The crisp golden surface encases a slightly chewy and intensely flavored center. The banana, walnuts, cacao nibs, and sourdough starter contribute their unique strengths to shape these awesome sweet waffles.
Like so many aspiring bakers, I nurtured a sourdough starter during the COVID-19 lockdown. While I continue working on bread making, some spinoff projects have had more success. These banana sourdough waffles being one example. The sourdough starter contributes in three significant ways.
First, there is the fermentation. A long cold fermentation gives the waffles structure and lightness. The recipe includes baking soda to aid leavening; however, it is the leavening from the sourdough starter that makes these waffles unique.
Second, the sourdough starter brings some acidity, some sour taste, to both complement the sweetness of the bananas and to work with the buttermilk and baking soda for leavening.
Third, the taste of the yeast from the sourdough starter adds a flavor component that only a recently alive yeast can.
The recipe specifies a “ripe” sourdough starter. A ripe starter is a starter that has been fed in the last few hours and is now at its peak level of yeast activity. In other words, it has risen as high as it is going to, and will soon start sinking as the gases escape. With your starter at this active stage, it is also time to begin your next sourdough loaf.
Bananas and walnuts are a classic combination. They work so well together, whether in bread, muffins, or waffles. Enough said.
Cacao nibs are a by-product of the chocolate-making process. They are segments of cacao beans, fermented, dried, roasted, and crushed. They are a little bitter, but with an intense chocolate taste. This bitter chocolate-ness adds a particularly interesting dimension to the banana walnut waffles.
The blossoming cacao growing industry in the Mekong delta resulted in cacao nibs appearing in gourmet markets. Not only cacao nibs, but great Vietnam produced chocolate. Marou is a favorite. Even the NY Times is on to it: The Best Chocolate You Have Ever Tasted. There is a good article about cacao nibs here. You can buy them online at Amazon. If you don’t have cacao nibs, substitute with 90% or 100% pure dark chocolate, chopped into small (3x3mm) pieces.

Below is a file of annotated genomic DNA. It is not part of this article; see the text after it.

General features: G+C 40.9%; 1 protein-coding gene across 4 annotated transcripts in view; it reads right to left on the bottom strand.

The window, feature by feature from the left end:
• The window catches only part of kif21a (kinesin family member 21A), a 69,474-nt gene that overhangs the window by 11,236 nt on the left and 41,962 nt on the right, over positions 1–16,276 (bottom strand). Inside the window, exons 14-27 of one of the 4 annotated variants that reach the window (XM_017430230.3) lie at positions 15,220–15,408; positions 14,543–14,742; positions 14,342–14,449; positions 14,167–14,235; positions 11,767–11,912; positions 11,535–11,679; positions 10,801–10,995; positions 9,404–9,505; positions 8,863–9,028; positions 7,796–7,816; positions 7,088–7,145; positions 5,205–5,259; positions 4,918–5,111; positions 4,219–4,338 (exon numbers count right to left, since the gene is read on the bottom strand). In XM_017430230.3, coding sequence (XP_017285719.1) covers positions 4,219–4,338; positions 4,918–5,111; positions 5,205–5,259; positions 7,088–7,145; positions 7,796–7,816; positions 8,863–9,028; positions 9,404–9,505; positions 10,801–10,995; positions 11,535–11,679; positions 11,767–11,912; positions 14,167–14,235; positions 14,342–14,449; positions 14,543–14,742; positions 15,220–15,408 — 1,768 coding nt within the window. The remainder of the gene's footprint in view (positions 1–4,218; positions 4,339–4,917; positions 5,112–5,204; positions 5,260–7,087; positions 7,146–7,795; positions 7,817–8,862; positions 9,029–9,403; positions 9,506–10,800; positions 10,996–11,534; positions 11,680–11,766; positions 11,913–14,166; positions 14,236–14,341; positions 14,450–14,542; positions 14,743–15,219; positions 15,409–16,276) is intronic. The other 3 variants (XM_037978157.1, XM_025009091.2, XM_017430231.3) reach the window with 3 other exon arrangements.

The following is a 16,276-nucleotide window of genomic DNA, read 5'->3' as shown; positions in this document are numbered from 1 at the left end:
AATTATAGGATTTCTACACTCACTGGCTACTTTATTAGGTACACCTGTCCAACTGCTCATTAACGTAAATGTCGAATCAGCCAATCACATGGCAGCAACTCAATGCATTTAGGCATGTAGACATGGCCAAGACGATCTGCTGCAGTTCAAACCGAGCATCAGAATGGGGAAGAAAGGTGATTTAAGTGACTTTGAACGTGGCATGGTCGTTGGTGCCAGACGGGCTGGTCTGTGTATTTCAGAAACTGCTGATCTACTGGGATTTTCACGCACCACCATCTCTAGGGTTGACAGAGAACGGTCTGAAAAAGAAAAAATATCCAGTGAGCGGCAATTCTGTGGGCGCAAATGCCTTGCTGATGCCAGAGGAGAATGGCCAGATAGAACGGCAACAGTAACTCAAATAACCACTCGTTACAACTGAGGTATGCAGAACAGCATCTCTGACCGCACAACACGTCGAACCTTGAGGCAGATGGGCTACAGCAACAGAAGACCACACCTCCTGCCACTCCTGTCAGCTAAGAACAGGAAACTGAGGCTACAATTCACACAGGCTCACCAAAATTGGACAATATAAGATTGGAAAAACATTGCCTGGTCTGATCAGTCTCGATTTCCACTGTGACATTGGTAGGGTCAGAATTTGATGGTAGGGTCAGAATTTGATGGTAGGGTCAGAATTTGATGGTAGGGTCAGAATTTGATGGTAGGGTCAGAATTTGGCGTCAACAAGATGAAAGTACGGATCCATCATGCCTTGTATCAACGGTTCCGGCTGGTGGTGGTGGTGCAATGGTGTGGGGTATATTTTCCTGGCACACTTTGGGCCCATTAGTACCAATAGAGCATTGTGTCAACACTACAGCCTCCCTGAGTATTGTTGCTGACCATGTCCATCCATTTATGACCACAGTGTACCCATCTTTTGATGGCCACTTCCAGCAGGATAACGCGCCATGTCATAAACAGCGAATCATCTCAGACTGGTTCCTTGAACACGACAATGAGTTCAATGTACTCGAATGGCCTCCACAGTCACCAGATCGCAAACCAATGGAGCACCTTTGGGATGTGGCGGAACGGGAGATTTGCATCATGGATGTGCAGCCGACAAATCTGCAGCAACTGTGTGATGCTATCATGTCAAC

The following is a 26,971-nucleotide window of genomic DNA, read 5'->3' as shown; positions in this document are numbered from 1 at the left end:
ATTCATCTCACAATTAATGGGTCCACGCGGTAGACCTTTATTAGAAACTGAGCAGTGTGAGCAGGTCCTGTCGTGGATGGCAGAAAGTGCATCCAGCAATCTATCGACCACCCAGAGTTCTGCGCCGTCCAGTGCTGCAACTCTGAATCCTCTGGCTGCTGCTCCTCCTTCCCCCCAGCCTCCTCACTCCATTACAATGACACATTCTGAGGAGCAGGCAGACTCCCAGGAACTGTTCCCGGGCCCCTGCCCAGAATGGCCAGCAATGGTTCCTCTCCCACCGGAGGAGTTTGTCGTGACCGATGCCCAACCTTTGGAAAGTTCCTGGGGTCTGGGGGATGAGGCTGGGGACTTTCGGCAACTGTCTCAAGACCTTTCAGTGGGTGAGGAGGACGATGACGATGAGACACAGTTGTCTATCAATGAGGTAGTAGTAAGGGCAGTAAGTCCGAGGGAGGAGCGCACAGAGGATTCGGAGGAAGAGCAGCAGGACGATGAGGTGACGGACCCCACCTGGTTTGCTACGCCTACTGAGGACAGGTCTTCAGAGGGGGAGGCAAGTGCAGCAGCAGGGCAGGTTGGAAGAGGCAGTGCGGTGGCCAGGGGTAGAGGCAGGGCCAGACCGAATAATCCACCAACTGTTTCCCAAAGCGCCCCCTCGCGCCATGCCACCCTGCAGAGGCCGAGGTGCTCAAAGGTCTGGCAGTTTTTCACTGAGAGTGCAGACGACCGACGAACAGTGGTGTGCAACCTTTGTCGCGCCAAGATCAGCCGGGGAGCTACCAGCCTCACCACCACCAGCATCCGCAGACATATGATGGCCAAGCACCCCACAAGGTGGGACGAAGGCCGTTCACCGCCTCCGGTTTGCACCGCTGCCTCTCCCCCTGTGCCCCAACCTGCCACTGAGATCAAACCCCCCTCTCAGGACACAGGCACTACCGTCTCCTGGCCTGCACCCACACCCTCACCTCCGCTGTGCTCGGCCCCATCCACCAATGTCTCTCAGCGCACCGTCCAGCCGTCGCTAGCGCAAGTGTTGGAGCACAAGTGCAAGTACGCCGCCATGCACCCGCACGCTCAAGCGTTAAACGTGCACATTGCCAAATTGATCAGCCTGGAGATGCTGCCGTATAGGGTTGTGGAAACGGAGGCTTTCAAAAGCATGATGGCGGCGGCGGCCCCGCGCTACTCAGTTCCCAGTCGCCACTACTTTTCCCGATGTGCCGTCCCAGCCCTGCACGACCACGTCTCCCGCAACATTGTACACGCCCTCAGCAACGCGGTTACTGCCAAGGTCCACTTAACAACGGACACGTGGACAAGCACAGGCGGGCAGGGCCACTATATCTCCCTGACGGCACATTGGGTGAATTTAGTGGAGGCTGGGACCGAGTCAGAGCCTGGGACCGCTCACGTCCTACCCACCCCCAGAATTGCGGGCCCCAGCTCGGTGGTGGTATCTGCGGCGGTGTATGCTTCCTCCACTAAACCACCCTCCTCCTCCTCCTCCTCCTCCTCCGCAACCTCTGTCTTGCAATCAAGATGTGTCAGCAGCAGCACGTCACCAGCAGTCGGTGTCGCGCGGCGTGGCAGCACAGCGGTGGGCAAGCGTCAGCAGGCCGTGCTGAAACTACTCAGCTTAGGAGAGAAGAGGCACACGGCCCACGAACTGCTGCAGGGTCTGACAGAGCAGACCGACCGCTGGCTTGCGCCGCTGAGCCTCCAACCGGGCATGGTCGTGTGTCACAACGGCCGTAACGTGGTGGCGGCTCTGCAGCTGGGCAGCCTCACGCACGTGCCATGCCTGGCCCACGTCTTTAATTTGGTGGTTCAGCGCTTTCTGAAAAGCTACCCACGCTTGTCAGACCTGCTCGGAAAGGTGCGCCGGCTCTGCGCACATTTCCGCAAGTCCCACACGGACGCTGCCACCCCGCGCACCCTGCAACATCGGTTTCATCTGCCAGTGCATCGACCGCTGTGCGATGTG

For another cacao nib recipe, try this red quinoa citrus salad.
These banana sourdough waffles make a great breakfast when served with Greek yogurt. They also make a great dessert. If you have a good reason to treat yourself, substitute the yogurt for whipped cream.
Make extra, as these banana sourdough waffles freeze well. Wrap those that you do not use in plastic wrap and put them in the freezer. When ready to use, pop them in the toaster to defrost and crisp up. So easy.
Banana, walnut, and cacao nib sourdough waffles
- Waffle Maker
- 1 1/2 cups all purpose flour
- 400 ml buttermilk
- 50 g butter
- 100 g ripe sourdough starter
- 1/2 tsp salt
- 1 Tbsp sugar
- 1 tsp baking soda
- 2 eggs
- 1 cup mashed ripe banana
- 1/2 cup finely chopped toasted walnuts
- 1/2 cup cacao nibs
Preparing the waffle batter
- Add the buttermilk and butter to a saucepan and heat over a low heat.
- Once the butter is melted add 1 Tbsp sugar.
- Whisk the buttermilk and butter mixture until the sugar has dissolved.
- Remove from the heat and allow to cool until lukewarm. Make sure it is only lukewarm. If it is too hot it will kill the yeast from the sourdough starter.
- Add the sourdough starter to the buttermilk mixture and stir to combine.
- Slowly add the flour to the buttermilk and sourdough starter, whisking until smooth.
- If necessary, add some water so that it is the consistency of a waffle batter (which is a little thicker than a pancake batter).
- Cover and refrigerate overnight.
Making the waffles
- Whisk the eggs.
- Fold the eggs, salt, and baking soda into the waffle batter.
- Fold in the mashed banana, toasted walnuts, and cacao nibs.
- Make the waffles according to the waffle maker instructions.